---Neither of those suggest a two step motion. Note that the second passage above says to do an Oberhau that shoots back around INTO the Sturz. That suggests to me that the Oberhau and the Sturz itself are considered two different things. Both passages equate the Sturz to the Stier position. So I interpret that to mean that the dropping motion from above that ends in the Stier IS the Sturz.
Meyer keeps saying he wants it to be after an oberhauw that brings the blade down beside you then up around your head and finally into that short edge oberhauw we agree on.
---He doesn't say that in all cases. So if you are going to define the whole thing as the Sturz, then you are making Meyer inconsistent.
If you don't mind my asking how does your interpretation of sturtzhauw here relate to what you said earlier about Meyer's sturtzhauw?
He has purposefully changed some techniques and plays to make them more workable in the "schulefechten" environment. For instance, he changed thrusts to the face from Ochs into Sturzhau.
---This goes back to what I said earlier in this thread:
"Meyer does what Mike is describing a lot as far as a short edge strike to the head from various set ups and in various devices. But he never seems to give it a name. He clearly says that with the Longsword the Sturz is used at Zufechten. So I tend to think if he intended for that blow that happens in the Handarbaiten stage to be called a Sturz, he would have said so. But.... I am not entirely convinced of that myself. After all, the same blow with the Dussack is called a Sturz, and it isn't used only in Zufechten. Now, Paulus Hector Mair does the same thing....he delivers a downward short edge blow to the head in the Handarbaiten stage with both the Longsword and Dussack...and he calls it a Schiller! Mair uses the same terminology that we use for the Meisterhau blow, but as a generic term for any short edge blow to the head. Meyer doesn't do this, he just seems to leave that particular blow nameless. So we could call it a Sturz by default, or call it a Schiller like Mair does. But that's a whole other discussion!"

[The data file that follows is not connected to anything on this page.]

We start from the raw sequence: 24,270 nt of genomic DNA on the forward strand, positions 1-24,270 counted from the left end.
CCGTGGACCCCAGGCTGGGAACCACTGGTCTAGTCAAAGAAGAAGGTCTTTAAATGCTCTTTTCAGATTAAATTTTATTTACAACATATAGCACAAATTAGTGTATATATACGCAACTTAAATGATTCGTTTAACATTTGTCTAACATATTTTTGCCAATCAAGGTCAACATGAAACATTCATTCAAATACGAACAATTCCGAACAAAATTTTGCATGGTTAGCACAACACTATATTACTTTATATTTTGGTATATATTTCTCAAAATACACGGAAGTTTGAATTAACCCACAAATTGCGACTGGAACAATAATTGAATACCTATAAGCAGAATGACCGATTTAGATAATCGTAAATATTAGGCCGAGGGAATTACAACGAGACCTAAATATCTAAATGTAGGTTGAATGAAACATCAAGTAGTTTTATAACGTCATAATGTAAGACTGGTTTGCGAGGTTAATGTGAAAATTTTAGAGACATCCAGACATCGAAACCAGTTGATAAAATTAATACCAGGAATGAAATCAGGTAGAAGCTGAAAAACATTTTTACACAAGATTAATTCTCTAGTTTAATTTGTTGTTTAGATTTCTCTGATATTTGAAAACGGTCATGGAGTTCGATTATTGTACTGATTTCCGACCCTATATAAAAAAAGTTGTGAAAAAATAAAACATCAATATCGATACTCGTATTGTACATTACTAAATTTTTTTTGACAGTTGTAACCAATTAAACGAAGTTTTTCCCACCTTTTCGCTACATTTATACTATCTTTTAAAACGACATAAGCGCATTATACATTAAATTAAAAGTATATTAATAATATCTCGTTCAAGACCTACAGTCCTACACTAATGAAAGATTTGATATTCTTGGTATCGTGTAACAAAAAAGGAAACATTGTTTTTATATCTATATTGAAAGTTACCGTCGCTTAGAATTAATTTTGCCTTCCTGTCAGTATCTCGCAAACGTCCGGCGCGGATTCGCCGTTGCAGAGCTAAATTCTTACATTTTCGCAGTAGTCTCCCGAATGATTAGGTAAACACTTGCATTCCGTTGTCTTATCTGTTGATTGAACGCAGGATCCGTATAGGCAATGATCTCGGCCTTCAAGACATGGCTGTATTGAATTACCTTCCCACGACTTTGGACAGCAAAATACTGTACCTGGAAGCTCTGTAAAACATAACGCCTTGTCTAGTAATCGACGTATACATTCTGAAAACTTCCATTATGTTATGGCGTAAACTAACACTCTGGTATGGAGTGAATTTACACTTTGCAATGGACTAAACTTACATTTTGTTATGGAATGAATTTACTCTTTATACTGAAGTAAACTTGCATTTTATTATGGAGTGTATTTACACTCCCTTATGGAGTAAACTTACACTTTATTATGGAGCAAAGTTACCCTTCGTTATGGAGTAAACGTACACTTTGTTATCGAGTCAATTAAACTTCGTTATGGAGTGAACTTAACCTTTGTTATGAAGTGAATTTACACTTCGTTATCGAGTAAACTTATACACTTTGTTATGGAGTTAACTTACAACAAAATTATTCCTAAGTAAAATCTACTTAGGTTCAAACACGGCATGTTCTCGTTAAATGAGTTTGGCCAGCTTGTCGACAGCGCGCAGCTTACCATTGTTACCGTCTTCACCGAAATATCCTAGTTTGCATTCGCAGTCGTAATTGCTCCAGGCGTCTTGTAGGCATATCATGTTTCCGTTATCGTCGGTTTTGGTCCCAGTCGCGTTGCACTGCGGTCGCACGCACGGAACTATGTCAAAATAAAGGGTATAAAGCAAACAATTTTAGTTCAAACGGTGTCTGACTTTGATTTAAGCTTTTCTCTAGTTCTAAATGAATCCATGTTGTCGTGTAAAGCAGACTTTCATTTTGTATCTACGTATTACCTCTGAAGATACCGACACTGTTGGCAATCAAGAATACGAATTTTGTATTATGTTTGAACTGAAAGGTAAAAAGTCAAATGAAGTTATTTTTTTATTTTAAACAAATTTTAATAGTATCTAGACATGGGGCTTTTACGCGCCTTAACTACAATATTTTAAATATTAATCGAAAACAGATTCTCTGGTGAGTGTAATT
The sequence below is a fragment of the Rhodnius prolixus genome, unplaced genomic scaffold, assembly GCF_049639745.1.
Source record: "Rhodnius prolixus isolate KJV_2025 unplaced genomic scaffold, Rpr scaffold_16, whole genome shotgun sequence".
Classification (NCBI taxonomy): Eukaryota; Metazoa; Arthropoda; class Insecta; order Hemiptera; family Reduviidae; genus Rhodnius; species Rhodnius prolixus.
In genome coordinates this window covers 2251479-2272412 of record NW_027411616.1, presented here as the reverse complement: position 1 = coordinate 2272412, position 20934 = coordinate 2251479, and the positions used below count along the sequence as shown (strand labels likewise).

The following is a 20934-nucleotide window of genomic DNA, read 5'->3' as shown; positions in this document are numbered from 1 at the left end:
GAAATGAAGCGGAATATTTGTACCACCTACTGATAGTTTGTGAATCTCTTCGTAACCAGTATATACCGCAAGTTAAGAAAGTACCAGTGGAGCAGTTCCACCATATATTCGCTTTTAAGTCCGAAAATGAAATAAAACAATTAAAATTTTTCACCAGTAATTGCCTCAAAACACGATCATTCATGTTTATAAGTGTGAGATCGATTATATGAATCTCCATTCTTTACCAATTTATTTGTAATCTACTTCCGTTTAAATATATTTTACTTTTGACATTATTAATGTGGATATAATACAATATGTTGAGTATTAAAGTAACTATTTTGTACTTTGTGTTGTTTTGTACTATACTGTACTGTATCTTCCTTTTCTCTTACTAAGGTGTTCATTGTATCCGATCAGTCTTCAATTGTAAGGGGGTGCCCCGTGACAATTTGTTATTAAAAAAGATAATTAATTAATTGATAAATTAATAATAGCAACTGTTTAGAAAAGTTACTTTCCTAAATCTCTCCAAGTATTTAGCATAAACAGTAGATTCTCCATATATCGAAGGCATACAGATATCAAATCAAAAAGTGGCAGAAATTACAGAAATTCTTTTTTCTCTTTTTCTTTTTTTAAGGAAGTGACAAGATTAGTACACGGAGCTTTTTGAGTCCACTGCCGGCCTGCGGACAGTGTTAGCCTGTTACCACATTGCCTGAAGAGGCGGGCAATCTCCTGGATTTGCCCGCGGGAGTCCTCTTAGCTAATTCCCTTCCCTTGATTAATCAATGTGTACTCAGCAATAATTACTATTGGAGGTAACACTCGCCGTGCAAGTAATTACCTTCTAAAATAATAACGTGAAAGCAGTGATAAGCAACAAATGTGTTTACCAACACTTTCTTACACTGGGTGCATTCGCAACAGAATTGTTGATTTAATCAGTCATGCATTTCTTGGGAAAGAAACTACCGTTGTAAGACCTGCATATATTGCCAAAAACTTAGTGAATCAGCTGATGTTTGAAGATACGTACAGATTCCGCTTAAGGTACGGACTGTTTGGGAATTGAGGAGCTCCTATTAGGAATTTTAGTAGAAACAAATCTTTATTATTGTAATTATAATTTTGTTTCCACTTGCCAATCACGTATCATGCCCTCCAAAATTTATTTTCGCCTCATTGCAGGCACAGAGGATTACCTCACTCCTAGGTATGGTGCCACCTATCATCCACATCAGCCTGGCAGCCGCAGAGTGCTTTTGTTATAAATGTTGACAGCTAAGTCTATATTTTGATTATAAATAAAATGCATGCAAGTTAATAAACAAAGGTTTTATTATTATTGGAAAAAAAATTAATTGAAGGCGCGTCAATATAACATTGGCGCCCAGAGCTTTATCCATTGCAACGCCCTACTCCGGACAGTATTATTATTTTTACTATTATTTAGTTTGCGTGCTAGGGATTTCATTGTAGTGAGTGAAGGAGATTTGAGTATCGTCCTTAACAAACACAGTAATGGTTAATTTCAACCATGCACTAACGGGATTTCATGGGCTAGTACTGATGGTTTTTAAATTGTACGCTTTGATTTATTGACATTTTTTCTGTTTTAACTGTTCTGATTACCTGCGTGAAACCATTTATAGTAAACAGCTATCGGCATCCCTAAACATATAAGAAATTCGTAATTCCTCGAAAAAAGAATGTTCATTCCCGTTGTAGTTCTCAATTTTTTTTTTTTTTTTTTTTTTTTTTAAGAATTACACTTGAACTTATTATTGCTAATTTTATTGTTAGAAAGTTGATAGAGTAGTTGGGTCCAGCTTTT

---My premise was that any time you see that short edge strike to the head in the Handarbaiten stage, whether we call it a Sturz or a Schiller, you could replace it with a thrust to the face from the Ochs position and the device would still work just fine. By doing the short edge strike to the head, the device becomes a bit safer for practicing with someone who isn't wearing a fencing mask. After you pointed out the fact that early in his book Meyer recommends doing some practicing in armour, it occured to me that might include the open face helms we associate with the Landsknechts. In which case, targeting the top of the head/helm with the short edge blow rather than thrusting into your partner's exposed face would be a lot safer!
---But I'd also like to point out to those (not Mike) that seem to think that Meyer is "only schulefechten".....if you recognize and acknowledge the relationship between that short edge blow to the head and a thrust to the face, then you can easily switch from the short edge blow back to the thrust for any "ernstfechten." So Meyer has not "tamed" his swordsmanship for practice as a hobby. He has just come up with a training method to allow one to learn more effectively.
Keith P. Myers
Lifetime Member HEMA Alliance
Affiliate: Bartitsu Society & Cateran Society
Friend: Meyer Frei Fechter Guild